Anglo-Norman tournaments and the thirteenth century
If there is one word that is emblematic of medieval Europe, it is certainly the verb turneier: ‘to joust, to participate in a tournament’. When we think of medieval jousting, we immediately think of the magnificent illuminations in the livre des tournois by René d’Anjou:
[image 1: René I of Anjou, Traité de la forme et devis comme on peut faire les tournois, Paris, BNF, Français 2696, 23v-24r]
[image 2: René I d’Anjou, Traité de la forme et devis comme on peut faire les tournois, Paris, BNF, Français 2692, 52v-53r]
However, in searching for occurrences of the verb throughout the 13th century (as part of the revision of T-, which the AND editors are working on at the moment), I found myself at a loss: almost no text from this period used turneier. At first, I thought I had made mistake: perhaps I had overlooked any attestations during my research? So, I went back to carefully look through the texts of the corpus dating from this period.
This time, I did not come back empty-handed, but with no more than these two results in my bag:
(s.xiii1/3; s.xiiim (MS)) Or comence a turneier, cheval ne deigna mes regarder Gui War 827
(‘Then he began to joust, without even look at his horse’)
(1260-70; s.xiv1 (MS)) ce sunt tuz ceus a blamer Ke ne cessent de turnayer, Kar turnemenz sunt defenduz Man pechez ANTS 4032
(‘all those who do not stop jousting are to blame, because tournaments are prohibited’)
The word is so rare in our sources that I wanted to find out why this might be. The occurrence found in Le Manuel dé Pechez gave me a clue: What if nobody wrote about tournaments simply because they did not take place and even were illegal?
[image 3: Artus of Brittany at the Vienne tournament. Artus de Bretagne, Carpentras, BM, ms. 0403]
Some research reveals that this was indeed the case! We can find several attempts by the Church to ban tournaments since the 12th century, particularly by refusing to give burial to combatants who had died in a joust and by threatening tournament participants with excommunication. The practice was considered dangerous and a disturbance to public order. Although several canons indicating the prohibition of jousting were promulgated during the 12th century, it is only from the 13th century that these prohibitions seem to have become effective, when various European political leaders supported the Church’s decisions, notably Louis IX in 1260 in France. In England, the practice became highly regulated from the end of the 12th century and tournaments were subject to the king’s authorisation.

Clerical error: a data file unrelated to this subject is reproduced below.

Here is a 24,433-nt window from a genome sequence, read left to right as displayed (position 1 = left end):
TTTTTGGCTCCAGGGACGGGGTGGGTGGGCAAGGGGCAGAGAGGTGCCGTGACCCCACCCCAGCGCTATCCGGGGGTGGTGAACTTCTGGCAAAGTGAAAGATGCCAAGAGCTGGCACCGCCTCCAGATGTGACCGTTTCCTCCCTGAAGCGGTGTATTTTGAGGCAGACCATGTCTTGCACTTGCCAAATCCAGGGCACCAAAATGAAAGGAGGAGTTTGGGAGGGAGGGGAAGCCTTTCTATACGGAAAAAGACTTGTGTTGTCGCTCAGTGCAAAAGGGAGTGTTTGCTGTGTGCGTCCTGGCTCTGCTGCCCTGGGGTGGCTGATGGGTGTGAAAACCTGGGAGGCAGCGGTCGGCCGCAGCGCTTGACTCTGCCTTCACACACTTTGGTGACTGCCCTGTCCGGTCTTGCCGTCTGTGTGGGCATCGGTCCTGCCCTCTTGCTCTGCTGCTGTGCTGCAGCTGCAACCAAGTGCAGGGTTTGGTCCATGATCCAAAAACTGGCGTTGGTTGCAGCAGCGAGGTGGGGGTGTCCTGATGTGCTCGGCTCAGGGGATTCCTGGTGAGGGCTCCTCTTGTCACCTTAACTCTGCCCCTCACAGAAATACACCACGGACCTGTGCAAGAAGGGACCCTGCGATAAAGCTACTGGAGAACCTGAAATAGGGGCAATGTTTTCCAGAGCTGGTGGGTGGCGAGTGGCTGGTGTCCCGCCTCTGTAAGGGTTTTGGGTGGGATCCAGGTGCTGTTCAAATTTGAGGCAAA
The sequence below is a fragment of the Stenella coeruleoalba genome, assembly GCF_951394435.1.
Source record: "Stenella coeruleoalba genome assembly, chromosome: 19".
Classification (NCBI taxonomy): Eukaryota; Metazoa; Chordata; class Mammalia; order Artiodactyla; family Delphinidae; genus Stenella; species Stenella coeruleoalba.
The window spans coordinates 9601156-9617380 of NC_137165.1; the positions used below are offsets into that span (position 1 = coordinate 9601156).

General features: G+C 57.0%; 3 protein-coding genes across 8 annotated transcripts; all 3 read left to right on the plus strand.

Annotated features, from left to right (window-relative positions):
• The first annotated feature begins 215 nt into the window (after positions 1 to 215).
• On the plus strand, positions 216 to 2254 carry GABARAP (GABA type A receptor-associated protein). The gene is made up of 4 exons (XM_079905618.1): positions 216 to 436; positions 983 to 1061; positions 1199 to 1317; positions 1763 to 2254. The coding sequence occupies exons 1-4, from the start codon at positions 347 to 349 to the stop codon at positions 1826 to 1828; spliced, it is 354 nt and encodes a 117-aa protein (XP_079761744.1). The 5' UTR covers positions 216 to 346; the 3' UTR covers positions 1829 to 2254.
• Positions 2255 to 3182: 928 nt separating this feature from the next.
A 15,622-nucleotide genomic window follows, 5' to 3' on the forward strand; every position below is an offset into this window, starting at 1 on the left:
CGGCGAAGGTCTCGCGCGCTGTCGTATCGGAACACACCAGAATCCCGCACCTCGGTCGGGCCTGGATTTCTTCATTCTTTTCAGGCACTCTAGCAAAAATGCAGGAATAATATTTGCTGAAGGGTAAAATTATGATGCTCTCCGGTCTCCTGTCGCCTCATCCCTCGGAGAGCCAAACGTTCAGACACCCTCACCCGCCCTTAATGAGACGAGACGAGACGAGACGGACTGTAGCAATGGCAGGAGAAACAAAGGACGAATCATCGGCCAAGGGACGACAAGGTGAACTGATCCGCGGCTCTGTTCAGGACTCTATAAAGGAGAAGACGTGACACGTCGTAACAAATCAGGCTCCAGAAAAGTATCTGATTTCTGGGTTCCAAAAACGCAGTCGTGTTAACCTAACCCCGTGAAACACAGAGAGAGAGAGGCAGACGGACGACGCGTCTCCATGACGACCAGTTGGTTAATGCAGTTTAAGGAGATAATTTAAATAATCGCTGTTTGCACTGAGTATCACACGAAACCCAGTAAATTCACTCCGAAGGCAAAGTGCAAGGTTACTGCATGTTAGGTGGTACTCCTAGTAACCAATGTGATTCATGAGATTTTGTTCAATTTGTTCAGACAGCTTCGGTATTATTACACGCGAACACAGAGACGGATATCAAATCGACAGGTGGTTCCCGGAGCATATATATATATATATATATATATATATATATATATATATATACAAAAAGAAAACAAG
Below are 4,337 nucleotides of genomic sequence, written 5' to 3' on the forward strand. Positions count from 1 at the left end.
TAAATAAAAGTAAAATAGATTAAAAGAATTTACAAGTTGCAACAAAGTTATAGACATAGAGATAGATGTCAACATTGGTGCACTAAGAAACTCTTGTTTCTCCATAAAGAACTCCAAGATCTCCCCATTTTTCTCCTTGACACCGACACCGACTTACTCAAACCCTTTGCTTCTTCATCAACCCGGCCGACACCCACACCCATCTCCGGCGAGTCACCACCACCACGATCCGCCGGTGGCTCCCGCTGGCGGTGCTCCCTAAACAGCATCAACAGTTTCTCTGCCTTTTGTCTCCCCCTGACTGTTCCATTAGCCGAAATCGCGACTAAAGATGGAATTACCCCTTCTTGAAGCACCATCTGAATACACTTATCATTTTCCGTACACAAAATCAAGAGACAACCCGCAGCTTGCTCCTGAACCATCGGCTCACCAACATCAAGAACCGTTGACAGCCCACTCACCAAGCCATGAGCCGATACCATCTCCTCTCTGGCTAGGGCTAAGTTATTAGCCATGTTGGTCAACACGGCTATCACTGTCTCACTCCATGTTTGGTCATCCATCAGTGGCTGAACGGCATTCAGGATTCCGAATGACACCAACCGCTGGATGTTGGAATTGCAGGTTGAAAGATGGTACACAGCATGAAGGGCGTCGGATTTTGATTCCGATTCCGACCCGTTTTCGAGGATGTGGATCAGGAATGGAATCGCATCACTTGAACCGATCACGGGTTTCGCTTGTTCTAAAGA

[image 4: Tournament of the Knights of the Round Table. Tristan en prose, Dijon, BM, ms. 0527]
The bad reputation of tournaments and the risk that, in the event of their death, jousters would not be buried in a Christian manner undoubtedly contributed to the disappearance of the verb turneier in the written production of the 13th century in the Anglo-Norman area. The 14th century saw a revival of the practice of tournaments, but in a different form from the melee of the 12th century. The jousts became more courteous, a plaisance, and the combatants no longer fought to the death. And indeed, we see that the verb turneier suddenly reappears in our corpus.
Barker, J. R. (2003). The tournament in England, 1100-1400. Boydell Press.
Murray, A. V., & Watts, K. (Eds.). (2020). The Medieval Tournament as Spectacle: Tourneys, Jousts and Pas D’armes, 1100-1600. Boydell & Brewer.
Martin, V. (2015). Le pouvoir royal face au phénomène des tournois (milieu xiiie siècle-milieu xive siècle). Cahiers Jean Moulin.